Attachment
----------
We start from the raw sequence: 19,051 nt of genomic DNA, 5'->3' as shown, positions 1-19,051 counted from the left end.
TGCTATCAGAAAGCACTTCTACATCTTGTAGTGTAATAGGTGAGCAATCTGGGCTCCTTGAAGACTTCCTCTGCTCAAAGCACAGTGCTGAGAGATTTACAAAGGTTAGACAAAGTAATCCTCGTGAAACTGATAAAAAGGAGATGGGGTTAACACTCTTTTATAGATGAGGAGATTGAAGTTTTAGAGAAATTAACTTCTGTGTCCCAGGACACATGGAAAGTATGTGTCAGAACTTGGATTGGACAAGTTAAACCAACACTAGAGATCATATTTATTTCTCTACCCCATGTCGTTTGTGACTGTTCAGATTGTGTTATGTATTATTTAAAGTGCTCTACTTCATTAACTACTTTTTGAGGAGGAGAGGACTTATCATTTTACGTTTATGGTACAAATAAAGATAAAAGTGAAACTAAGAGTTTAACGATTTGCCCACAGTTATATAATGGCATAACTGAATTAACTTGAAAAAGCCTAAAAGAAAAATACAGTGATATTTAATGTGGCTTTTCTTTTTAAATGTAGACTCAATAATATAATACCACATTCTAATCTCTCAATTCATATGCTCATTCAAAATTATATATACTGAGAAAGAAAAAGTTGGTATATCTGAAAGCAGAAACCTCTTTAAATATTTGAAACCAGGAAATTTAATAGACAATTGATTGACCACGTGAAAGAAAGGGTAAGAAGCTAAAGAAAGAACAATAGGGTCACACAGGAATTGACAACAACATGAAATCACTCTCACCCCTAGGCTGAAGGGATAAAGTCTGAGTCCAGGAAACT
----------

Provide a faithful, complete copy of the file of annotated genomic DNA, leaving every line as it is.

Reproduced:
We start from the raw sequence: 19,051 nt of genomic DNA, 5'->3' as shown, positions 1-19,051 counted from the left end.
TGCTATCAGAAAGCACTTCTACATCTTGTAGTGTAATAGGTGAGCAATCTGGGCTCCTTGAAGACTTCCTCTGCTCAAAGCACAGTGCTGAGAGATTTACAAAGGTTAGACAAAGTAATCCTCGTGAAACTGATAAAAAGGAGATGGGGTTAACACTCTTTTATAGATGAGGAGATTGAAGTTTTAGAGAAATTAACTTCTGTGTCCCAGGACACATGGAAAGTATGTGTCAGAACTTGGATTGGACAAGTTAAACCAACACTAGAGATCATATTTATTTCTCTACCCCATGTCGTTTGTGACTGTTCAGATTGTGTTATGTATTATTTAAAGTGCTCTACTTCATTAACTACTTTTTGAGGAGGAGAGGACTTATCATTTTACGTTTATGGTACAAATAAAGATAAAAGTGAAACTAAGAGTTTAACGATTTGCCCACAGTTATATAATGGCATAACTGAATTAACTTGAAAAAGCCTAAAAGAAAAATACAGTGATATTTAATGTGGCTTTTCTTTTTAAATGTAGACTCAATAATATAATACCACATTCTAATCTCTCAATTCATATGCTCATTCAAAATTATATATACTGAGAAAGAAAAAGTTGGTATATCTGAAAGCAGAAACCTCTTTAAATATTTGAAACCAGGAAATTTAATAGACAATTGATTGACCACGTGAAAGAAAGGGTAAGAAGCTAAAGAAAGAACAATAGGGTCACACAGGAATTGACAACAACATGAAATCACTCTCACCCCTAGGCTGAAGGGATAAAGTCTGAGTCCAGGAAACT